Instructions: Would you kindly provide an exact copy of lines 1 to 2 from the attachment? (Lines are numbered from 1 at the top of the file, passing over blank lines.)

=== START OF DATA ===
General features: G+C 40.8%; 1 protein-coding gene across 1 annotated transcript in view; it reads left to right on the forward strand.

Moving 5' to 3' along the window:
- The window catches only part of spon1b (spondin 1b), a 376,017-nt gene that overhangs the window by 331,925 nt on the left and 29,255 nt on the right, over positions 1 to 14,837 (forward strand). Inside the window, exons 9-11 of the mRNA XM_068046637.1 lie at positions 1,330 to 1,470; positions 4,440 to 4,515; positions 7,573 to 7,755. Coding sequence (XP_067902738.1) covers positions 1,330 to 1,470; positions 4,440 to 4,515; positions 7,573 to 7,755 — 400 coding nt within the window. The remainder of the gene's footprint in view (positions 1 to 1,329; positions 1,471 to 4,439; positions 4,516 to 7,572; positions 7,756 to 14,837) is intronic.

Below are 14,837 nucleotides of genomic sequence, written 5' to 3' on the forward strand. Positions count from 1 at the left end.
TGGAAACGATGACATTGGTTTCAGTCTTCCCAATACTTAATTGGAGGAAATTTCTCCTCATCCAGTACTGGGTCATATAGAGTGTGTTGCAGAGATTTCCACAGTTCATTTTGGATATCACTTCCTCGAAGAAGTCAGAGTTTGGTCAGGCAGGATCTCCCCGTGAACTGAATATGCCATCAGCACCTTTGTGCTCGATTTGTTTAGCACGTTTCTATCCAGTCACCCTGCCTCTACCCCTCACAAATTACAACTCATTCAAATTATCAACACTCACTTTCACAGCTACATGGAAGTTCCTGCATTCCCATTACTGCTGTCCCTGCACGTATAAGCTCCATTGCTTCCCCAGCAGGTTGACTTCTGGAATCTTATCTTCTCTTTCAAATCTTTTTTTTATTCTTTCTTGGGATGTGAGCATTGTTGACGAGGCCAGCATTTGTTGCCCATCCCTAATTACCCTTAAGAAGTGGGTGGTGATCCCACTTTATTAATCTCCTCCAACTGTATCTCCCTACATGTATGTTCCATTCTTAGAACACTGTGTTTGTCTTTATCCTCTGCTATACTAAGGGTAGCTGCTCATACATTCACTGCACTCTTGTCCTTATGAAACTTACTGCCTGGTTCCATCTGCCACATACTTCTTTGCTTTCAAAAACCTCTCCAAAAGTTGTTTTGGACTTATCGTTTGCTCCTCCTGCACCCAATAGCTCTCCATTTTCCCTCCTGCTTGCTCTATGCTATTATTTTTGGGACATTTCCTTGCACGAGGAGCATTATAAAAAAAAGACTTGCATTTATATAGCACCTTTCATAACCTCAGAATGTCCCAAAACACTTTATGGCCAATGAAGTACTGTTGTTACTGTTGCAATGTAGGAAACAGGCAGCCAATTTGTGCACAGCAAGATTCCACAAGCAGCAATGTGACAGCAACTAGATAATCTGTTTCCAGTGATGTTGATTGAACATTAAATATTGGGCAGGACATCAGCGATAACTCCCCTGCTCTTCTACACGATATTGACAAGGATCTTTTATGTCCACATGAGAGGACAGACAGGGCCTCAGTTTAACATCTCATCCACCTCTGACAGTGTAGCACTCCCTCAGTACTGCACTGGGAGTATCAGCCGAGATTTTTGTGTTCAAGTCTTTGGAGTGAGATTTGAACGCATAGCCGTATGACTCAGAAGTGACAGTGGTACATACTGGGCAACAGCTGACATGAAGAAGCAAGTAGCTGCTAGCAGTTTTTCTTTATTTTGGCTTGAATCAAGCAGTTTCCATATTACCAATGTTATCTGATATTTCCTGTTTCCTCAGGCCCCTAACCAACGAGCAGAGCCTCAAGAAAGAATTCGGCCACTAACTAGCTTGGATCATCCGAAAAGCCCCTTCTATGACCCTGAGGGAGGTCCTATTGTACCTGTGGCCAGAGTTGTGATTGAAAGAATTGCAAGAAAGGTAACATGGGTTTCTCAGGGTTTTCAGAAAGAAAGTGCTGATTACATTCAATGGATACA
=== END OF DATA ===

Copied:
General features: G+C 40.8%; 1 protein-coding gene across 1 annotated transcript in view; it reads left to right on the forward strand.

Moving 5' to 3' along the window: